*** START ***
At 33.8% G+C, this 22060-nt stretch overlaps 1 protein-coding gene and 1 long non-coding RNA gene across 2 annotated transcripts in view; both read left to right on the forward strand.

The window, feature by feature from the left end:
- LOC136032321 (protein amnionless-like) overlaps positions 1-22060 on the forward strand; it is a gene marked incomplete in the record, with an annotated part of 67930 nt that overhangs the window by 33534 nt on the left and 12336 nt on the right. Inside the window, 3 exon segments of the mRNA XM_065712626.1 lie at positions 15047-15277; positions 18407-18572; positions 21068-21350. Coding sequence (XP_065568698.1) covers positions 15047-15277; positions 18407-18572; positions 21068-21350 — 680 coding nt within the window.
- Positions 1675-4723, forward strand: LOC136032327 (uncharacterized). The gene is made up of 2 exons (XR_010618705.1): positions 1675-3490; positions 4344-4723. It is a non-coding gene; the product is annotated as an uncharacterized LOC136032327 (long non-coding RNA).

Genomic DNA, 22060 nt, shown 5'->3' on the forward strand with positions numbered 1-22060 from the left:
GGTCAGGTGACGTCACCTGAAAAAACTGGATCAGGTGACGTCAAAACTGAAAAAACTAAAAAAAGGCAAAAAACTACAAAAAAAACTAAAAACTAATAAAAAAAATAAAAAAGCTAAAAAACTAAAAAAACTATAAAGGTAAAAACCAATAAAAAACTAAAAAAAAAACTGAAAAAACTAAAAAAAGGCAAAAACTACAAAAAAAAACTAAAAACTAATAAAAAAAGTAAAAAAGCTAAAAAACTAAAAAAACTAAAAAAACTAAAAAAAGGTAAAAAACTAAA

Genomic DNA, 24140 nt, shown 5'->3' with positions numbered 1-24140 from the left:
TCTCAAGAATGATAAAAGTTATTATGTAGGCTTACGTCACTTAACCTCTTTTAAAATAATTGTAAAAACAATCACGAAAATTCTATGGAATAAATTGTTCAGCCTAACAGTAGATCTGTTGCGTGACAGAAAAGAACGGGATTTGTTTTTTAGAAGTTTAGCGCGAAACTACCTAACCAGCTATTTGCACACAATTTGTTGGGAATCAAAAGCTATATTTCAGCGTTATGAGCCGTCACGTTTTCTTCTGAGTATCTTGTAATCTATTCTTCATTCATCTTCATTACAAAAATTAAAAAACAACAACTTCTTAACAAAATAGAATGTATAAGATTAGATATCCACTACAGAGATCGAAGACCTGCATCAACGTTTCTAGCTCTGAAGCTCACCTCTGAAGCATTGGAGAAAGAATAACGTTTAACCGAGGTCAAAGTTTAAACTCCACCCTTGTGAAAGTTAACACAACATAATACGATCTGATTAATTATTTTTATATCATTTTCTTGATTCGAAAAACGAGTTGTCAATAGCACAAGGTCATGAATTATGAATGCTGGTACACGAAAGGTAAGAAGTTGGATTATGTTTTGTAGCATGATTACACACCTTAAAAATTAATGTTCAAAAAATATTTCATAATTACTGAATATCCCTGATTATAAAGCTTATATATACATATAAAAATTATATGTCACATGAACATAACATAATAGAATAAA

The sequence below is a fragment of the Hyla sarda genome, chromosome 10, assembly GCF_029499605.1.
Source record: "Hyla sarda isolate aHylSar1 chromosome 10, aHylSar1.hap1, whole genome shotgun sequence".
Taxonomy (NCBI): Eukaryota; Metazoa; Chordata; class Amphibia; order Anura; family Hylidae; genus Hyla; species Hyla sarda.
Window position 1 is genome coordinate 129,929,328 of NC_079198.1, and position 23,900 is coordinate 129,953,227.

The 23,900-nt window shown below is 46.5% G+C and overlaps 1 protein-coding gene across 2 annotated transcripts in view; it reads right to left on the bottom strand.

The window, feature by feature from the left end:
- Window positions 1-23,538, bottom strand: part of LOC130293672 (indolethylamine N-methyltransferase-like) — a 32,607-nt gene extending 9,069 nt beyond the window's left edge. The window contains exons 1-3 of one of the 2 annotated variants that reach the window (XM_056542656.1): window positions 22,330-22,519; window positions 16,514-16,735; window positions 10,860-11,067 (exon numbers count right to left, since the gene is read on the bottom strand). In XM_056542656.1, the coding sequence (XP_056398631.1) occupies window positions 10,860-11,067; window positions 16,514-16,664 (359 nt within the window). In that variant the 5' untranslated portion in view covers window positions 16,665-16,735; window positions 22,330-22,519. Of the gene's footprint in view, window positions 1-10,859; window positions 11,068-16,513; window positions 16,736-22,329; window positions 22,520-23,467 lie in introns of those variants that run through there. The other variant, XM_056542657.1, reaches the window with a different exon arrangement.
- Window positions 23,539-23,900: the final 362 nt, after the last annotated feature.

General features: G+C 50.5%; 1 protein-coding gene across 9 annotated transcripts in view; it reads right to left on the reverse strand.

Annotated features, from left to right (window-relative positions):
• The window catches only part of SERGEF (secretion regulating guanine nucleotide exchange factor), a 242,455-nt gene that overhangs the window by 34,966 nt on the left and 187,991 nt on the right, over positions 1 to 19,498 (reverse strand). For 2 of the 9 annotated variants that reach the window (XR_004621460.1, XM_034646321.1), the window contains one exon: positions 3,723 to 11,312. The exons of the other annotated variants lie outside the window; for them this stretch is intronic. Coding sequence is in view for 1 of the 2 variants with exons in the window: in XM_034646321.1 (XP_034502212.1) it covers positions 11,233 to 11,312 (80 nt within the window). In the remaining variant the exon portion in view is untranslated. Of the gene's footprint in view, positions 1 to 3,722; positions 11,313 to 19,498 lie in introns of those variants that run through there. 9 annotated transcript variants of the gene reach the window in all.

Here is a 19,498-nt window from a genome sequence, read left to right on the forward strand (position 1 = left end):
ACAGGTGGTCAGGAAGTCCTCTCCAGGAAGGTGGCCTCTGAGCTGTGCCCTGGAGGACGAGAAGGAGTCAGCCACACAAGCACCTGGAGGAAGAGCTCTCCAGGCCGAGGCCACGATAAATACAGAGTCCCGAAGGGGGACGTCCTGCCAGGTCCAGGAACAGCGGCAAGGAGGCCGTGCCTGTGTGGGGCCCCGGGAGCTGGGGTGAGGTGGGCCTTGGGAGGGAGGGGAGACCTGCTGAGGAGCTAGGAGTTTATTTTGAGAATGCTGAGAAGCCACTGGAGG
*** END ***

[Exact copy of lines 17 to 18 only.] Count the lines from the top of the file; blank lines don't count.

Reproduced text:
General features: G+C 50.5%; 1 protein-coding gene across 9 annotated transcripts in view; it reads right to left on the reverse strand.

Annotated features, from left to right (window-relative positions):